Five Strategies For Gracefully Turning Down A Request
Written by Dawn Graham for Forbes
Time is the one thing we cannot create more of, so learning to protect it can make all the difference to your career, family and overall well-being. If you’re regularly being asked for your time, before accepting, ask yourself these questions:
Is this something I am truly excited about? If you check in with your initial gut reaction when first hearing a request, this question should be simple to answer. Either your heart soars or it sinks. Activities that are exciting usually elicit visual images of what it’ll be like to participate, whereas activities that feel draining inspire a list of obstacles and “have to’s.” We can readily convince ourselves that something is a good opportunity due to exposure, money or experience, but these practicalities are different than feeling excited about an opportunity. When performing a favor out of obligation, it’s often accompanied by resentment, which can impede our ability to do our best. So, although you may be able to logically conclude that saying “yes” has some benefits, save yourself (and possibly others) the extra stress by setting a solid boundary around your time.
Say: “I’d love to help, but am a bit overcommitted at the moment. Can I offer some suggestions over email, or perhaps refer you to another resource?”
Will I be able to perform at 100% without jeopardizing other priorities? In the moment, it can be easy to overlook the details that are involved in an activity. On the surface, it may appear smooth,when beneath there are travel challenges, unexpected expenses, coordination of schedules, in-depth preparation and last minute changes. Before accepting a project, give yourself space to check your calendar to see what else you have planned and to map out additional time for the unexpected to arise. If after doing this you’re able to move forward, you’ll feel more confident about your ability to perform well while also meeting your other commitments, even if something goes astray.
Say: “That sounds interesting. Let me take a look at what else I have scheduled and get back to you. When do you need a response?”
Am I the best resource for this? While our egos revel in the thrill of being selected for things, we can both enjoy the ego boost and say "no" to the request. Sometimes it’s a win-win to recommend a colleague who might enjoy or need the engagement more, especially if the project falls outside of our primary wheelhouse. It can also benefit your requester because they expand their resource pool for future opportunities.
Say: “I’m honored you’ve asked me, and if you trust my judgment, I’d love to recommend someone who is an expert in this area who I know would be a great match for the opportunity.”
Have I considered a middle ground? Although you may not have time or interest in a project as presented, perhaps you’re willing to take on a piece of it. It’s not uncommon for others to fail to fully think through the details before making an ask, so engaging in dialogue to dissect the request and learn more about their desired outcomes can offer insights into how you might re-shape the opportunity to benefit both parties, or offer to take on a smaller piece that is helpful, but sets a boundary. If the request itself is for a meeting that you aren’t sure is a good use of your time, asking the requester to invest first may help to come up with a middle ground option that works for both of you.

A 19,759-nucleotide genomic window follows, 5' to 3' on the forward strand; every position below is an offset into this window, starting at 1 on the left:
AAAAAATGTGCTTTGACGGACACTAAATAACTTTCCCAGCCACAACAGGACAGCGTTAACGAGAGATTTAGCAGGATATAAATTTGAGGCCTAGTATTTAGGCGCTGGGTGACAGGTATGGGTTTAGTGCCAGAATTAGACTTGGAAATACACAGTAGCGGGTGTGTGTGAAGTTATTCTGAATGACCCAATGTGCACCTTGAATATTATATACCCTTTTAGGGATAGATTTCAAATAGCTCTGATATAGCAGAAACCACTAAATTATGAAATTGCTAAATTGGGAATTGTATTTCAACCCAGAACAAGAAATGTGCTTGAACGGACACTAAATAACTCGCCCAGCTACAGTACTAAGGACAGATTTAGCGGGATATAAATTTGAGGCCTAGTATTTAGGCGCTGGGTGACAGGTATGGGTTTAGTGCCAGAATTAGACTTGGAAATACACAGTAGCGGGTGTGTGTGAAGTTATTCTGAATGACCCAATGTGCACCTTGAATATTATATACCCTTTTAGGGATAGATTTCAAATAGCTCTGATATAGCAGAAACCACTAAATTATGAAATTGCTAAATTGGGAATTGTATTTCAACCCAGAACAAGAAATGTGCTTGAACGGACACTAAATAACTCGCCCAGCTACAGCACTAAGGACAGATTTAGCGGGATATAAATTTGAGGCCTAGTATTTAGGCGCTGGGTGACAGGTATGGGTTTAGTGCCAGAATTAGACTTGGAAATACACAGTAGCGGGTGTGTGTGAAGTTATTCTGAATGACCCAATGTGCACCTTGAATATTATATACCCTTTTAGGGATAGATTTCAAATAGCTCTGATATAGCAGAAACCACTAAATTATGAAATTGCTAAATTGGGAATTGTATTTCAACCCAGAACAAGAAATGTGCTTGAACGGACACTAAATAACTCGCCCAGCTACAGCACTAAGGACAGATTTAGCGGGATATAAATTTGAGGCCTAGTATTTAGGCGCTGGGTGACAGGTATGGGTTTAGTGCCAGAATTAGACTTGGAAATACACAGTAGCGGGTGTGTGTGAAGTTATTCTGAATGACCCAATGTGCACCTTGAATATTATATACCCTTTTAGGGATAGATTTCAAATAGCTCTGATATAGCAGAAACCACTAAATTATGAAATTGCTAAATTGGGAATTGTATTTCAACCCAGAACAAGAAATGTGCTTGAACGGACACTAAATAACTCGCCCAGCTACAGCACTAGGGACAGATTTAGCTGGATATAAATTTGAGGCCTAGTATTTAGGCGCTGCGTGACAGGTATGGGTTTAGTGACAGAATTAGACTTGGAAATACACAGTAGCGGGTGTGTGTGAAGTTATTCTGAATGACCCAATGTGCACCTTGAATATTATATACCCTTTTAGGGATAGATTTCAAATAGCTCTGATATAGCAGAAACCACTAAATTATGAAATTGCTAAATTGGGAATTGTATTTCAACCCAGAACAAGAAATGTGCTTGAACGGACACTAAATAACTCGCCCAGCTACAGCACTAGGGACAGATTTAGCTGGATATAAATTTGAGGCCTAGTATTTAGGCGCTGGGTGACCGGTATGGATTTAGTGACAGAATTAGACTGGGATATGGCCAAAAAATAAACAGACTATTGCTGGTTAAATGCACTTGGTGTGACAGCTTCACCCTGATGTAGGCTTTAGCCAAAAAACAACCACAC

Say: “Moving into a new career is both exciting and a little scary. I’ve written a few free articles on this topic that I think will help a lot with this situation. Here’s the link. If you have specific questions afterward, please feel free to follow up with an email. All the best!"
Does it align with the goals I have prioritized? If the goals you’ve set for yourself have flexibility, it’s tempting to push them off for a lucrative opportunity that steers you off track. While this may be fine occasionally, if you continue to make this choice, your long-term goals will suffer at the hand of your short-term choices.
Say: “I’d love to be a part of this, but I’ve committed to a few other projects that have similar deadlines. If the project can wait until early Fall, I will be able to give it my full attention.”
If you can’t answer an emphatic “yes” to the questions above, it may be best to defer, delegate or decline the request altogether. Even if the request seems doable or you feel pressured in the moment, it’s best to take time to evaluate the situation before responding. Chances are you’ve forgotten a few commitments on your calendar or it takes you away from achieving another deadline you’ve set for yourself.
If you need more time, try, “That sounds interesting. Give me a few days to think about it.”
You can adapt these responses to a variety of situations, both professional and personal. The key is to find a phrase that aligns with your values and feels genuine. Although you may feel compelled to create an excuse or provide an explanation, this is not a requirement. Sometimes you'll have a legitimate conflict or reason, and other times you won’t. It’s perfectly okay (and often kinder) to say, “Unfortunately, I won’t be able to at this time, but I wish you all the best with it!”
On occasion someone may push for more information, but most socially adept people will accept that you have your reasons and respect your boundaries. And honestly, a “no” is much nicer than no response at all, or worse, a lie that you have to perpetuate.
You still may experience some discomfort when saying “no” if your tendency is to acquiesce. However, it may pale in comparison to the regret or resentment you'll feel in the long-run by accepting.